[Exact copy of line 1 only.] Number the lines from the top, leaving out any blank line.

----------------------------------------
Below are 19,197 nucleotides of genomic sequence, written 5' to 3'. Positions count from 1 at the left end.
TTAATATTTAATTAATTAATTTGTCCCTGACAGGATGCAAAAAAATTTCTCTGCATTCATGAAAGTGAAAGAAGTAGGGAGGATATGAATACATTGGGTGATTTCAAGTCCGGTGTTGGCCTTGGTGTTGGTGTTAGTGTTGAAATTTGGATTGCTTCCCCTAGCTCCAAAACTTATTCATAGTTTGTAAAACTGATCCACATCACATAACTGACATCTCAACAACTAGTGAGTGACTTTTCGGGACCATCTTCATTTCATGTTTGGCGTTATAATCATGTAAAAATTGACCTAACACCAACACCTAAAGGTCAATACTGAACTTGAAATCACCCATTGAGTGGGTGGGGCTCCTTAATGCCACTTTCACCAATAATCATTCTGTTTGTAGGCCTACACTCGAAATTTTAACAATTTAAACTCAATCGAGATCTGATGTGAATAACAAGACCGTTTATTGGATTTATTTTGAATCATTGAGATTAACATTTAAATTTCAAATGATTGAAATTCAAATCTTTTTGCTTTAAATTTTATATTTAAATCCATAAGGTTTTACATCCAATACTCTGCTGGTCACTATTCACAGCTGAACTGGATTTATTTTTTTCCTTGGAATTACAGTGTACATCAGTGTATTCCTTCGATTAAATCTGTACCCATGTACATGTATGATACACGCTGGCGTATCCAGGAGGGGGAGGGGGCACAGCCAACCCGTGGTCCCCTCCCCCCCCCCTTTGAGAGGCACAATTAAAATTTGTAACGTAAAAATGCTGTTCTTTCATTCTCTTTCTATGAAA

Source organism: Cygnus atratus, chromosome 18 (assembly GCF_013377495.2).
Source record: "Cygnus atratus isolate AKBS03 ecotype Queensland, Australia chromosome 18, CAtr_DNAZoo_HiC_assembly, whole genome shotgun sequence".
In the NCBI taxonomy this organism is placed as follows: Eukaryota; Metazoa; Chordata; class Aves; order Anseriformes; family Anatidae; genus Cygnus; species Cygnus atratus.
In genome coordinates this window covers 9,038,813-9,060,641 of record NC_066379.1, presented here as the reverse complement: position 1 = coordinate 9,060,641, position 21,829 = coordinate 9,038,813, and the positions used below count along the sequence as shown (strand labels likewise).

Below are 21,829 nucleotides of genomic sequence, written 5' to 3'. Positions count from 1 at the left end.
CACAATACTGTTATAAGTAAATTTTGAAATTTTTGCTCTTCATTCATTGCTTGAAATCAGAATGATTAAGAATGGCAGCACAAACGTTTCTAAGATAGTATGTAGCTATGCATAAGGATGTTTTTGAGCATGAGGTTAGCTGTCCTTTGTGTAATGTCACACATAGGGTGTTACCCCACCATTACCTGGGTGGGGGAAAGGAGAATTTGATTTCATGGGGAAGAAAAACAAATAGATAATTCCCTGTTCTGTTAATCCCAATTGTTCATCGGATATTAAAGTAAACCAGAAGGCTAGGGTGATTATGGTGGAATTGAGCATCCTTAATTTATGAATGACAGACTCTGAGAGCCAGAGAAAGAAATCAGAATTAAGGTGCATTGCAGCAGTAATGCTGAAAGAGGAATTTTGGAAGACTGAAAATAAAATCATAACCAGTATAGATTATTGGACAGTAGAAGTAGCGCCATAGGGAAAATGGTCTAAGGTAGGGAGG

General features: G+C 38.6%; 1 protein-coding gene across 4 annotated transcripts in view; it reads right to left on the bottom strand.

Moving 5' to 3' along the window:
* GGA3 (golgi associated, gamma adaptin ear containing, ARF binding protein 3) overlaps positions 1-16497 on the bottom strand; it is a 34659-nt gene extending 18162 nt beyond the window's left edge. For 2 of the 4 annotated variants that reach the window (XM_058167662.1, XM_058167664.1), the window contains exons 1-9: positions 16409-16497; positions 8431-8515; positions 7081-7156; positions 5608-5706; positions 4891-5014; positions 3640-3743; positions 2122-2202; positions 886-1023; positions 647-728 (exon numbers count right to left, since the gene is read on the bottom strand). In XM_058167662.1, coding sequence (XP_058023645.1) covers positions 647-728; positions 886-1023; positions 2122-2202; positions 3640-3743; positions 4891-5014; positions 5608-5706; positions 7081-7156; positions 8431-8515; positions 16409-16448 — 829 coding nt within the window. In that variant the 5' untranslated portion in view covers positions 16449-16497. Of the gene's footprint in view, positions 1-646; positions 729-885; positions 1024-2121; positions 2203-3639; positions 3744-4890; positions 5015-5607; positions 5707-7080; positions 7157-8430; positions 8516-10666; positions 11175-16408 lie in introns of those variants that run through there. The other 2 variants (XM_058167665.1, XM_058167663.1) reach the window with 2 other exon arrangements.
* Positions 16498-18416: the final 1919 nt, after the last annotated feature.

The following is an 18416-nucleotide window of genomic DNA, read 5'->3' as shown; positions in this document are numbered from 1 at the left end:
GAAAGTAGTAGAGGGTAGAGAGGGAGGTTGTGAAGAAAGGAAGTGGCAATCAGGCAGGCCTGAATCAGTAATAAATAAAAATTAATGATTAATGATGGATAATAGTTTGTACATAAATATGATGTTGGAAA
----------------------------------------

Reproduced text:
Below are 19,197 nucleotides of genomic sequence, written 5' to 3'. Positions count from 1 at the left end.